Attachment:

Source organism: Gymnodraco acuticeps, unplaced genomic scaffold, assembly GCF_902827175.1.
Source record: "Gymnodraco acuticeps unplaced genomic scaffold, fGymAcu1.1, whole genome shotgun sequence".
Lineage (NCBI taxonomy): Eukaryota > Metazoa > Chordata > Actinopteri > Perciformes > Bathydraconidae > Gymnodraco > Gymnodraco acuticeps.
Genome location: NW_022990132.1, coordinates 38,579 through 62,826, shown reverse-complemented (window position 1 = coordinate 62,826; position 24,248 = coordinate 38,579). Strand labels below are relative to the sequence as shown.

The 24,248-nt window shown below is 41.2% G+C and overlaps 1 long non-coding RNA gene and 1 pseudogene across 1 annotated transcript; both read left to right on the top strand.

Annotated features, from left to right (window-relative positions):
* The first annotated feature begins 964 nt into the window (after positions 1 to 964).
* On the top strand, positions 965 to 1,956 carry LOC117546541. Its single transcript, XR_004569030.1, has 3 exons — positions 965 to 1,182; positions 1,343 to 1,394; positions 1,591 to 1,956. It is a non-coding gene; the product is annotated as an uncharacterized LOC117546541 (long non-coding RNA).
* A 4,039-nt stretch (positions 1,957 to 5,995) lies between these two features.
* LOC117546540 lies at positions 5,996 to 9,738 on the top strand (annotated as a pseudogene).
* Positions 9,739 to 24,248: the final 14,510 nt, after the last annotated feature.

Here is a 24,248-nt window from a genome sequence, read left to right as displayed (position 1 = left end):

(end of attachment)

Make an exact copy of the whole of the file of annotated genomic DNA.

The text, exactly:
Source organism: Gymnodraco acuticeps, unplaced genomic scaffold, assembly GCF_902827175.1.
Source record: "Gymnodraco acuticeps unplaced genomic scaffold, fGymAcu1.1, whole genome shotgun sequence".
Lineage (NCBI taxonomy): Eukaryota > Metazoa > Chordata > Actinopteri > Perciformes > Bathydraconidae > Gymnodraco > Gymnodraco acuticeps.
Genome location: NW_022990132.1, coordinates 38,579 through 62,826, shown reverse-complemented (window position 1 = coordinate 62,826; position 24,248 = coordinate 38,579). Strand labels below are relative to the sequence as shown.

The 24,248-nt window shown below is 41.2% G+C and overlaps 1 long non-coding RNA gene and 1 pseudogene across 1 annotated transcript; both read left to right on the top strand.

Annotated features, from left to right (window-relative positions):
* The first annotated feature begins 964 nt into the window (after positions 1 to 964).
* On the top strand, positions 965 to 1,956 carry LOC117546541. Its single transcript, XR_004569030.1, has 3 exons — positions 965 to 1,182; positions 1,343 to 1,394; positions 1,591 to 1,956. It is a non-coding gene; the product is annotated as an uncharacterized LOC117546541 (long non-coding RNA).
* A 4,039-nt stretch (positions 1,957 to 5,995) lies between these two features.
* LOC117546540 lies at positions 5,996 to 9,738 on the top strand (annotated as a pseudogene).
* Positions 9,739 to 24,248: the final 14,510 nt, after the last annotated feature.

Here is a 24,248-nt window from a genome sequence, read left to right as displayed (position 1 = left end):